Boys will be boys
The cast is extremely skewed towards men, with Hollywood heavyweights Alec Baldwin, Martin Sheen, Ray Winstone and Mark Walhberg in supporting roles. With all these blokes bowling around, it’s no surprise a prominent theme in the film is toxic masculinity, featuring incessant alpha bants about fucking each other’s mothers, grabbing dicks, and sticking cocks in each other’s mouths, like proper heterosexual men.
It all becomes increasingly tiresome, though, and only briefly (and inadequately) addresses actual psychological symptoms of this masochistic machismo, when Sullivan’s girlfriend tries to talk to him about his erectile dysfunction (while subtly holding the shaft of a peeled banana — nice; I’m surprised there’s no swanny-whistle).
With all this testosterone spunked over every scene, one feels sorry for the “love” interest, Madolyn, played by Vera Farmiga. Madolyn is a police counsellor who begins a relationship with Sullivan, but is simultaneously treating Costigan, with whom she has a brief affair. It’s hard to fathom what she sees in Costigan — as far as she’s concerned, he’s an angry, abusive ex-con, liable to violent assault and generally unpleasant to be around.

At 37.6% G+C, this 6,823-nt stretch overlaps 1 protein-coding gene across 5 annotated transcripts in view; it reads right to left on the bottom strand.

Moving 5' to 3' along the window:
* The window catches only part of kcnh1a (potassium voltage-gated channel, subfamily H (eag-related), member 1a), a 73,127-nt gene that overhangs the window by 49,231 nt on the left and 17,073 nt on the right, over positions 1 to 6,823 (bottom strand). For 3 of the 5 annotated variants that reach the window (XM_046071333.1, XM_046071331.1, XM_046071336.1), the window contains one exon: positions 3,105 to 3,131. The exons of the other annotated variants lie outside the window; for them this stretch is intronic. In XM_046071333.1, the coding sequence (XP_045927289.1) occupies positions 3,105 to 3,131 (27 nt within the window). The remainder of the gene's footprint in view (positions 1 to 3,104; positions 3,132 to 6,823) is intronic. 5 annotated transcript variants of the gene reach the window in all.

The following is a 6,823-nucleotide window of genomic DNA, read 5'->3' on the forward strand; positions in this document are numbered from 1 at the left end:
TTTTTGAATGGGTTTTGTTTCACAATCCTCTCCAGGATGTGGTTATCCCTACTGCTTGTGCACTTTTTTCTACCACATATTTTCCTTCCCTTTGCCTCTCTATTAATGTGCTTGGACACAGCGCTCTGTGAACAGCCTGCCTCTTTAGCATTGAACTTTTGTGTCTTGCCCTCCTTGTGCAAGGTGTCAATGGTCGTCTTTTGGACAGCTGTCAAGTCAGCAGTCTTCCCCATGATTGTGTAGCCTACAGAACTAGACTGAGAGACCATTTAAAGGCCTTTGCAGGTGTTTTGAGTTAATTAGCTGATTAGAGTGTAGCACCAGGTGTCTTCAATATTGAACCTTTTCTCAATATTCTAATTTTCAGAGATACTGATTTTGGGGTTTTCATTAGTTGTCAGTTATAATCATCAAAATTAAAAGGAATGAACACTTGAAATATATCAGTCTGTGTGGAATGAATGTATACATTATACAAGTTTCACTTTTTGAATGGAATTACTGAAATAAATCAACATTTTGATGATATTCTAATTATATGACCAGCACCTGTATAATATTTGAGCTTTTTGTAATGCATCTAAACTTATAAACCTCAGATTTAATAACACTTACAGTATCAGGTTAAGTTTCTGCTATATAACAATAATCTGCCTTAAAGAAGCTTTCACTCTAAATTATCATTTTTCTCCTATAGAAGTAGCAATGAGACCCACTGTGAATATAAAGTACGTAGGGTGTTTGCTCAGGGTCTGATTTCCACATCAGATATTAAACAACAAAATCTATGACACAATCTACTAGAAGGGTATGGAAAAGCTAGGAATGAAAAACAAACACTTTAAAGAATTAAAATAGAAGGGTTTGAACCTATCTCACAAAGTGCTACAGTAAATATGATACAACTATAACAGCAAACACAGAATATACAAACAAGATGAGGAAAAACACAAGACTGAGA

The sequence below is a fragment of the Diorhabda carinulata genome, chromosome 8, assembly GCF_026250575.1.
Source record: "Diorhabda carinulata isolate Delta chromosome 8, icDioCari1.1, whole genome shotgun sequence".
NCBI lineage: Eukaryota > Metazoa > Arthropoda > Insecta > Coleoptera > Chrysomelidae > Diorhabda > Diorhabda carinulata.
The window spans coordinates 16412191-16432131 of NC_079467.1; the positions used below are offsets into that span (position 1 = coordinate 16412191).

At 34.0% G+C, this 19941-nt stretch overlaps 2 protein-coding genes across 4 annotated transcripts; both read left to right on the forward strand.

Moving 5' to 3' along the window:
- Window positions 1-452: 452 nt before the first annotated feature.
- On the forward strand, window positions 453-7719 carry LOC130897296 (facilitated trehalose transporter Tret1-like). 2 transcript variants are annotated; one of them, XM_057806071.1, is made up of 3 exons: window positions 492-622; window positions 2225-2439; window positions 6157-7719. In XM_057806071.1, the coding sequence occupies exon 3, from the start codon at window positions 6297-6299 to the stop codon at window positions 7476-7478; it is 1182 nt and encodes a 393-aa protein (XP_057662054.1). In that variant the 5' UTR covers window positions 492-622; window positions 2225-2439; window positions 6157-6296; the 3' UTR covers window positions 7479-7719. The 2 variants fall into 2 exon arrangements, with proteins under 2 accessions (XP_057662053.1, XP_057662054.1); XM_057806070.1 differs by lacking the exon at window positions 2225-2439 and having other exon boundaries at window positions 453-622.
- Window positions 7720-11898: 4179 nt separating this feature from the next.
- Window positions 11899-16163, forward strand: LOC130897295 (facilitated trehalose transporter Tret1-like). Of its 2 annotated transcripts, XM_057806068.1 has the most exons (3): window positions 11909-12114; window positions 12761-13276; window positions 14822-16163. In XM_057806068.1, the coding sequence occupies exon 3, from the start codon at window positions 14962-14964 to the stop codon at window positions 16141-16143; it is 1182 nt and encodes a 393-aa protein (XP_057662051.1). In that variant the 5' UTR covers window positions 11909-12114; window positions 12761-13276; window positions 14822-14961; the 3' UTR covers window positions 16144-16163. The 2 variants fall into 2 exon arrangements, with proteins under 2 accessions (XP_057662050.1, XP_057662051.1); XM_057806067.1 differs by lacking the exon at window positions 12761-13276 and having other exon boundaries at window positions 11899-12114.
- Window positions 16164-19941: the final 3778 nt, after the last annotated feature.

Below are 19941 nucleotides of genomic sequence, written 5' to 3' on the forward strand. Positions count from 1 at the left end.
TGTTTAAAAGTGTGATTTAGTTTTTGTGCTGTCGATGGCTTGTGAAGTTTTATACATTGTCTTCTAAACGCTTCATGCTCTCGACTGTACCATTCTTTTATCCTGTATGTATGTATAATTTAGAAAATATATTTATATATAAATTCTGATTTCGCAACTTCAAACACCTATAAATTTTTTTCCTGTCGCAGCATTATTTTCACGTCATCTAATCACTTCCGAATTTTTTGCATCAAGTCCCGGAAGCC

Mama’s baby, Papa’s maybe
Confusingly, their fling precedes Madolyn’s announcement to Sullivan of a pregnancy. Considering we are previously presented with Sullivan’s sexual inadequacy, are we meant to wonder: ‘who is the father?’ Why then is he so happy that his girlfriend is mysteriously up the duff? And why does she reveal the pregnancy to him using a scan of the baby — one that she claims can identify the sex? That would mean she’s three months in, and had kept it a secret from Sullivan while giving up wine, shellfish and hot baths. He’s not much of a detective, is he?